Last Updated: September 11, 2017

Prostatitis

Overview

Prostatitis is an infection or inflammation of the prostate gland, a walnut-sized gland located just under the bladder in men. Its job is to produce prostatic fluid, which, as a major component of semen, serves to nourish and transport sperm. When the prostate is swollen or enlarged, its lobes can compress the urethra, causing problems with urination and sexual function.

Prostatitis is quite common, affecting five to nine percent of men in their lifetimes. It occurs in men of all ages, but is most common in young and middle-aged men.

Prostatitis occurs in four types:

Causes and Risk Factors

Lateral view of prostate

Bacterial prostatitis usually occurs when urine infected with bacteria flows backward through the ducts connecting the urethra and prostate gland. This is most common during or just after a urinary tract infection. Trauma to the pelvic area due to medical procedures or activities like cycling can increase the risk of bacterial infection.

Bacterial prostatitis can become chronic if antibiotics fail to kill all the bacteria in the prostate. Sometimes medicines can’t penetrate deeply enough into the prostate tissue to reach all the bacteria. Some types of bacteria are also more resistant to antibiotics than others.

The medical community is not sure exactly what causes abacterial prostatitis. In many cases, it seems to be due to an infection that tests can’t detect. Other possible causes include pelvic muscle spasms due to a nervous system disorder or persistent immune reaction to an injury or previous infection.

Symptoms

Symptoms of prostatitis are nonspecific, meaning they’re shared by many other diseases, including serious ones like prostate cancer. For this reason, it is important to seek medical help promptly.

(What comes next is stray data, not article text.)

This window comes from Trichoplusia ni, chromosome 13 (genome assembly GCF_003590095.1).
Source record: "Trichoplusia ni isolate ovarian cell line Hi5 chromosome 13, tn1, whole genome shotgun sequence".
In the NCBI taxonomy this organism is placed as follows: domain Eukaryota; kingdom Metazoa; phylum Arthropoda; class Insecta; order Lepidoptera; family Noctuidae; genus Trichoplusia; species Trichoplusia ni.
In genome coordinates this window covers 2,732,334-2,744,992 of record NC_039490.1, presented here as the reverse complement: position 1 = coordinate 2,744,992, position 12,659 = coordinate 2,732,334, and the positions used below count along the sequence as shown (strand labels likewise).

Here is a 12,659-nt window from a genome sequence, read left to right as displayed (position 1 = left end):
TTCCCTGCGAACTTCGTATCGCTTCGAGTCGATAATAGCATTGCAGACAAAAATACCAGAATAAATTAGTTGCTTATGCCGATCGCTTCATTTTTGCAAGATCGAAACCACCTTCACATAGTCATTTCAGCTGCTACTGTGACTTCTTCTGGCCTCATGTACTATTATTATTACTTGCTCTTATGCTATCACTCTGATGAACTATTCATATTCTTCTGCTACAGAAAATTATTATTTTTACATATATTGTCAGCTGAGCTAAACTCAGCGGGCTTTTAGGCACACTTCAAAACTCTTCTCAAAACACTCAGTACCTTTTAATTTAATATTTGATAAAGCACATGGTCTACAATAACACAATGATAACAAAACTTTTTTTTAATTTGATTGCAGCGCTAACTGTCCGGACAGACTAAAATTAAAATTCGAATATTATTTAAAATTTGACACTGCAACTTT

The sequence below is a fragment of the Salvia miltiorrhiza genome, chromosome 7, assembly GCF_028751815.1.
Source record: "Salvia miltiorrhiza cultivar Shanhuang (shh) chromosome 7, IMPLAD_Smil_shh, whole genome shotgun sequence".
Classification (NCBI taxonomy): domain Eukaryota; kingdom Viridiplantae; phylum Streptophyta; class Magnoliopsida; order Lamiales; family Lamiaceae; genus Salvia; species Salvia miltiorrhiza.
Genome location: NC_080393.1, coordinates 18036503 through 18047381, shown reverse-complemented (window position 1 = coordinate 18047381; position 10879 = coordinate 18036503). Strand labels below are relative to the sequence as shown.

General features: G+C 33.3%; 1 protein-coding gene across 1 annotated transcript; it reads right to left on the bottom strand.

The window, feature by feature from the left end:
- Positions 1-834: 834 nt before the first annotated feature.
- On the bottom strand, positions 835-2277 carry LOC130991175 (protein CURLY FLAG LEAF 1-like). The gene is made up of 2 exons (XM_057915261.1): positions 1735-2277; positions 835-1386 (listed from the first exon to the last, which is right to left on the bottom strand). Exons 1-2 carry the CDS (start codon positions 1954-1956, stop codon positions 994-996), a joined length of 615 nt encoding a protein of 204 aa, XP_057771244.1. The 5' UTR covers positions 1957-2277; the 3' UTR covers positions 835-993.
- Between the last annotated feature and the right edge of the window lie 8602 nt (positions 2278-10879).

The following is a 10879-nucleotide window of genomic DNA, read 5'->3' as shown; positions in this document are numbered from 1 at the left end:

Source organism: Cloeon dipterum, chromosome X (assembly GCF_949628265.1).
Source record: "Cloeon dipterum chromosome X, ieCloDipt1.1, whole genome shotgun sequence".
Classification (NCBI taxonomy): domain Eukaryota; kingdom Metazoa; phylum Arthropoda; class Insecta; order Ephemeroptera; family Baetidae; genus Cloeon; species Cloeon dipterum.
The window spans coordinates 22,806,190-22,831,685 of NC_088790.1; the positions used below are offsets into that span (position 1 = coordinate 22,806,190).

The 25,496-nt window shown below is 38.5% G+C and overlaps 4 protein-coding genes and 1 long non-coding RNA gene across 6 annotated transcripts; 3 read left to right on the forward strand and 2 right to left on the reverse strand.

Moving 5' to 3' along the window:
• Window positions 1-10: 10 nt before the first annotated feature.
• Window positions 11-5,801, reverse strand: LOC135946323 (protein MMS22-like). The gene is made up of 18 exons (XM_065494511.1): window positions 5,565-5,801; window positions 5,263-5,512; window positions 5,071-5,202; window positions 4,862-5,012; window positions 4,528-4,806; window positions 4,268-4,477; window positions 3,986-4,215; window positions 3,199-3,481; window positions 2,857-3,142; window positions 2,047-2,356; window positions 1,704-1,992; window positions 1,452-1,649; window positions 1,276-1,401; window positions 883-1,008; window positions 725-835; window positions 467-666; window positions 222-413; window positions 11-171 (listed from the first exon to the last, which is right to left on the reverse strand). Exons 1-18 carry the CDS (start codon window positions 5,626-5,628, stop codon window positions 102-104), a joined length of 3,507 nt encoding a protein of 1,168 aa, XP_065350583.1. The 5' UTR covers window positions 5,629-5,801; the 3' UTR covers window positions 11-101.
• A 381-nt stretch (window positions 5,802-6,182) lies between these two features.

Common symptoms include:

In addition, bacterial prostatitis may cause flu-like symptoms, including fever, chills and muscle aches.

Diagnosis

Cross-section of prostate and male urinary anatomy

Some types of prostatitis are difficult to diagnose. For this reason, men may benefit from consulting a urologist, a doctor who specializes in urinary and male reproductive health.

Common diagnostics include:

Abacterial prostatitis is a diagnosis of exclusion, meaning other causes must be ruled out. To do so, the doctor may order additional tests such as MRI, cystoscopy, ultrasound and biopsy.

Treatment

Antibiotics

Acute bacterial prostatitis can be effectively treated with antibiotics. Usually oral antibiotics suffice, but intravenous antibiotics may be necessary in severe cases. Therapy lasts two to four weeks.

Chronic bacterial prostatitis is treated with a longer course of antibiotics, typically eight to 12 weeks. For men with recurring infections, the doctor may prescribe low-dose antibiotic therapy for up to six months.

Antibiotics are sometimes effective even when tests show no signs of bacteria. For this reason, they are also often prescribed as the first line of treatment for chronic abacterial prostatitis.

Most acute bacterial prostatitis cases and about 75 percent of chronic bacterial prostatitis cases clear up completely with antibiotic therapy.

Other Treatment Methods

When prostatitis can’t be cured with antibiotics, the goal of treatment shifts to symptom management. Most men continue their normal activities with treatment and a few accommodations.

Prevention

It is unknown whether prostatitis can be prevented, but the following tips may help to reduce your risk:

Sources

Related Topics

Authored by: Sarah Maurer